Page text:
Tokyo battled to avert a meltdown at three stricken reactors at the Fukushima plant in the worst nuclear accident since the 1986 Chernobyl disaster, triggered by Friday's tsunami. Radiation levels were also up at the Onagawa atomic plant.
"This is not a serious public health issue at the moment," Malcolm Crick, Secretary of the U.N. Scientific Committee on the Effects of Atomic Radiation, told Reuters.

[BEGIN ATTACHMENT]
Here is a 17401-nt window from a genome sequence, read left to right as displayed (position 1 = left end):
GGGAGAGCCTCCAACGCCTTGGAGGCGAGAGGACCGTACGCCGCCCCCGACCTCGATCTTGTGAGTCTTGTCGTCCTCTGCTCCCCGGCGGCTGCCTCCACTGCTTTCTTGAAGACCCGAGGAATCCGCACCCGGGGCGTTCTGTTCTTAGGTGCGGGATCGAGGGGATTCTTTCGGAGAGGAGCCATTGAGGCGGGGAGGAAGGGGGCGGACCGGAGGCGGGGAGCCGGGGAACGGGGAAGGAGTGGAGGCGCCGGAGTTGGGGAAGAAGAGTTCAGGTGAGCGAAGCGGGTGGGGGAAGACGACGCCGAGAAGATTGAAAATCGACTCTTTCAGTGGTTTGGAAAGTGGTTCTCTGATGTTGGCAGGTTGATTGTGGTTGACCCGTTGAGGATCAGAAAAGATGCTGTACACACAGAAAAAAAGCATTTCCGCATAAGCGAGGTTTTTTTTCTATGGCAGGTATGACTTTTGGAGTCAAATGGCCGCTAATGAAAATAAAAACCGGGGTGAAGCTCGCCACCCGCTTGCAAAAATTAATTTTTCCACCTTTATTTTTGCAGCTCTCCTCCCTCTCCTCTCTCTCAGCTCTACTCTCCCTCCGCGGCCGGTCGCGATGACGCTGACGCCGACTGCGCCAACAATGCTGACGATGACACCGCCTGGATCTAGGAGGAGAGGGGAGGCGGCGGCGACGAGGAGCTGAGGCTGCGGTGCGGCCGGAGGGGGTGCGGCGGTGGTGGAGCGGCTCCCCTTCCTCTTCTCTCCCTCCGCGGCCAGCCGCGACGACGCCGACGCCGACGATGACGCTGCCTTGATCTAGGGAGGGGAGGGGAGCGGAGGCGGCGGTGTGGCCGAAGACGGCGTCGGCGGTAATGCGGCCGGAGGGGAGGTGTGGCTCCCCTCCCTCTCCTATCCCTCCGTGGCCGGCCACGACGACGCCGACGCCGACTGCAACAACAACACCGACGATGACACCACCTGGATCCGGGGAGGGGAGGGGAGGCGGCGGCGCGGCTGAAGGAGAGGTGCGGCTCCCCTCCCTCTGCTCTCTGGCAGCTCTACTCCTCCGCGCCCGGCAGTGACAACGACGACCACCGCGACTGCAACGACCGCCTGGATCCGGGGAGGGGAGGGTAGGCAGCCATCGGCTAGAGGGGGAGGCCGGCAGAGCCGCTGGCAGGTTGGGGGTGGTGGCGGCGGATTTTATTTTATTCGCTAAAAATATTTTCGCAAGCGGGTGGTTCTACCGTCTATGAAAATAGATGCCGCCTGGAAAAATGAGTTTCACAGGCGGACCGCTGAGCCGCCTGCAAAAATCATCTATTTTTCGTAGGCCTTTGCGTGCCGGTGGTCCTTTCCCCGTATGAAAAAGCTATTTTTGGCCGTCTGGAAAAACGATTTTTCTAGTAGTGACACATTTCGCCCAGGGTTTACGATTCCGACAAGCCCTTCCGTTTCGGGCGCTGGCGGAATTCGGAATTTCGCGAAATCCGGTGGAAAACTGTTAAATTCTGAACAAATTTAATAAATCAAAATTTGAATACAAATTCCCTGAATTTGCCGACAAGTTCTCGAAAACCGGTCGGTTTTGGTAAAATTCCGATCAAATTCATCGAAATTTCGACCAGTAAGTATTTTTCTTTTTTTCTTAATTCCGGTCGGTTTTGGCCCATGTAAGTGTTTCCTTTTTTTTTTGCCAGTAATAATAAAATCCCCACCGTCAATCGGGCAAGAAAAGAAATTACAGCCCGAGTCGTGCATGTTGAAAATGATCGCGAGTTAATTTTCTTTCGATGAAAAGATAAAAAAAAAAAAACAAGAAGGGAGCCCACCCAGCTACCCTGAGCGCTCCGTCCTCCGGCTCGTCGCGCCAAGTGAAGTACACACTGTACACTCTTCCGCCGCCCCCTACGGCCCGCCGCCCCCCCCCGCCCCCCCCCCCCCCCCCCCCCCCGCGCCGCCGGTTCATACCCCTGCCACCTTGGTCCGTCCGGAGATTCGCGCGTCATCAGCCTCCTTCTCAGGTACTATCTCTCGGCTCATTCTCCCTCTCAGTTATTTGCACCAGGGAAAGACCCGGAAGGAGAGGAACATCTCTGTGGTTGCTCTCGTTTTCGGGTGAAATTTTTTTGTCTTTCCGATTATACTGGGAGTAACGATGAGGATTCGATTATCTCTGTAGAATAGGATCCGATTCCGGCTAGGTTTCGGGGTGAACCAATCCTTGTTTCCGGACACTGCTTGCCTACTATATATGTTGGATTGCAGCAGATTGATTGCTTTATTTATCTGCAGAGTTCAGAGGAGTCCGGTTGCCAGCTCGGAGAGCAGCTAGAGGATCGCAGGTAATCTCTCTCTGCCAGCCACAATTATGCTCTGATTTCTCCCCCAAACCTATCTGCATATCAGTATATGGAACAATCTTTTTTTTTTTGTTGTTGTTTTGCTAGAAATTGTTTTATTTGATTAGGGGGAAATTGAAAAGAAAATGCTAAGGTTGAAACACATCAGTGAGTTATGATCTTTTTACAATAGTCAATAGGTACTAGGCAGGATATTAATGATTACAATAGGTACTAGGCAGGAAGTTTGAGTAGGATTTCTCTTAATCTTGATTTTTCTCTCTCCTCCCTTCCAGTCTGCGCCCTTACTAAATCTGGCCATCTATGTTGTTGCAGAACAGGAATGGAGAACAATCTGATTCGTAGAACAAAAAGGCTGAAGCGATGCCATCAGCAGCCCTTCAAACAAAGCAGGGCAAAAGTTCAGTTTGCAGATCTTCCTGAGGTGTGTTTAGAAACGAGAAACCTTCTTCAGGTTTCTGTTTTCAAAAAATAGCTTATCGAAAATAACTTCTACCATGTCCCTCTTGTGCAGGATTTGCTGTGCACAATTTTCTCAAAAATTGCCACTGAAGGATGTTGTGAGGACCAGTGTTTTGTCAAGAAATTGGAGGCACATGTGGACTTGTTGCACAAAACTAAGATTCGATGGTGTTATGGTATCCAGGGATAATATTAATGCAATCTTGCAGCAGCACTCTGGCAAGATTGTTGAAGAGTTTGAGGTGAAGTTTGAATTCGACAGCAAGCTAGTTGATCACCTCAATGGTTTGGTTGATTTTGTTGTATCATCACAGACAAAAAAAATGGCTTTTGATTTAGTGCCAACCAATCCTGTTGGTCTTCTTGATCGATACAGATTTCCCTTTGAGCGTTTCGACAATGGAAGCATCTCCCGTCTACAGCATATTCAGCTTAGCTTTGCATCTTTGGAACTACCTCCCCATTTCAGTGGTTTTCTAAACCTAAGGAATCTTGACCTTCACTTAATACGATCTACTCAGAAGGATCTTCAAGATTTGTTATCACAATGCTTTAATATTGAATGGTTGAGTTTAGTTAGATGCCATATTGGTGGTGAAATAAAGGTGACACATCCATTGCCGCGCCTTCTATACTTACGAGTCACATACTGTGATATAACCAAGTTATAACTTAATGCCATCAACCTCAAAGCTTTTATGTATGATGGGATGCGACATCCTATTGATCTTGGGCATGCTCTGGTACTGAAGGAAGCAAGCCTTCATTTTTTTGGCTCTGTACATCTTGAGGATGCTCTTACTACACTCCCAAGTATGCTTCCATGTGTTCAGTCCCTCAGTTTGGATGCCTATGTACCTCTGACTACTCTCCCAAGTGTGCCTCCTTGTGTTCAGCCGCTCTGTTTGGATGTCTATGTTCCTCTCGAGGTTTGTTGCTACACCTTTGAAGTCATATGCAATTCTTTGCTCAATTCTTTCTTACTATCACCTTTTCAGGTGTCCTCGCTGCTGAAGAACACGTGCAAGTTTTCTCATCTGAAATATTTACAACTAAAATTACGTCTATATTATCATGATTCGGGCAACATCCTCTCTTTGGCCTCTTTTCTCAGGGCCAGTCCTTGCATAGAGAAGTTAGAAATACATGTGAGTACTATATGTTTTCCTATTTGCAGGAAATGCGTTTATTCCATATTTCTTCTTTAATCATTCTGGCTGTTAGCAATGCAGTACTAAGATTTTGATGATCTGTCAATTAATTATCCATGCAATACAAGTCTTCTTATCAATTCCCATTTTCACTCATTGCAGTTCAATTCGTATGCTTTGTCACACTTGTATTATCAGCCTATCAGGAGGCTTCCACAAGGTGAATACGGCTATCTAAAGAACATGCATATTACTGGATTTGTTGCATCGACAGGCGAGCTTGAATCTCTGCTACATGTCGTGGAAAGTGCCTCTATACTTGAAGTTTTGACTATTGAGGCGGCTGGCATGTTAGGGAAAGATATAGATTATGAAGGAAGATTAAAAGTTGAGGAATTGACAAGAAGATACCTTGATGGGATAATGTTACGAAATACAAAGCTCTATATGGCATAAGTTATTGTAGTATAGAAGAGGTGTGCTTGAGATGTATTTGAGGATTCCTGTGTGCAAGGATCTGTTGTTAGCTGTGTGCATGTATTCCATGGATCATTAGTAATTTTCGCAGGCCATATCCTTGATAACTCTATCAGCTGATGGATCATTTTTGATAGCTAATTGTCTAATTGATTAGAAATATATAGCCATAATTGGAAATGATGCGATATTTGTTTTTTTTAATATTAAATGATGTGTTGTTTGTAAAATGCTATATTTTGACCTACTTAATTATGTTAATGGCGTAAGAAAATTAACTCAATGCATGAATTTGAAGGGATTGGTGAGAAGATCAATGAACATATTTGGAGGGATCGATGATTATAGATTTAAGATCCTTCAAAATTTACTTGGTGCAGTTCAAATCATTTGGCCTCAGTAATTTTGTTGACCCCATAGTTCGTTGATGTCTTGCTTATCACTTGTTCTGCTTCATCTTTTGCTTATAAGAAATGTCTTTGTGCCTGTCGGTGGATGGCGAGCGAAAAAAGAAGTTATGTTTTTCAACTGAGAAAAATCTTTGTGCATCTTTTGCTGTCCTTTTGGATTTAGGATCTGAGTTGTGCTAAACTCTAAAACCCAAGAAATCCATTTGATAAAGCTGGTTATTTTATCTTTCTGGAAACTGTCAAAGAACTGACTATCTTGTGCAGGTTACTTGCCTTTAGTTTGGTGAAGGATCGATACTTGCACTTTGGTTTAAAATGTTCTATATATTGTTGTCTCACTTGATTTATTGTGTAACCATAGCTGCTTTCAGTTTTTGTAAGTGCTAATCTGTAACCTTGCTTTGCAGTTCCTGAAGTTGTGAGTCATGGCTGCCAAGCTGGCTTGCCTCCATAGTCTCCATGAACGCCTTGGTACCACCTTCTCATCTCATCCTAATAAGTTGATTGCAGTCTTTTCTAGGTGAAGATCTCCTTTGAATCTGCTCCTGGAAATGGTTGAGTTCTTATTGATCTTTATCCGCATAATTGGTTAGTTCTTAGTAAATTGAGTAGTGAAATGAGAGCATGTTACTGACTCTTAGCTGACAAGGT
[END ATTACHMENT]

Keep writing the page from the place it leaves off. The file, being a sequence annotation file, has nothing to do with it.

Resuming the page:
"It won't be anything like Chernobyl. There the reactor was operating at full power when it exploded and it had no containment," he said. As a precaution, around 140,000 people have been evacuated from the area around Fukushima.
The World Health Organization (WHO) also said the public health risk from Japan's atomic plants remained "quite low." The quake and devastating tsunami may have killed 10,000 people.
The Japan Meteorological Agency said that the winds in the area would shift from the south to a westerly on Sunday night, blowing from Fukushima toward the Pacific Ocean.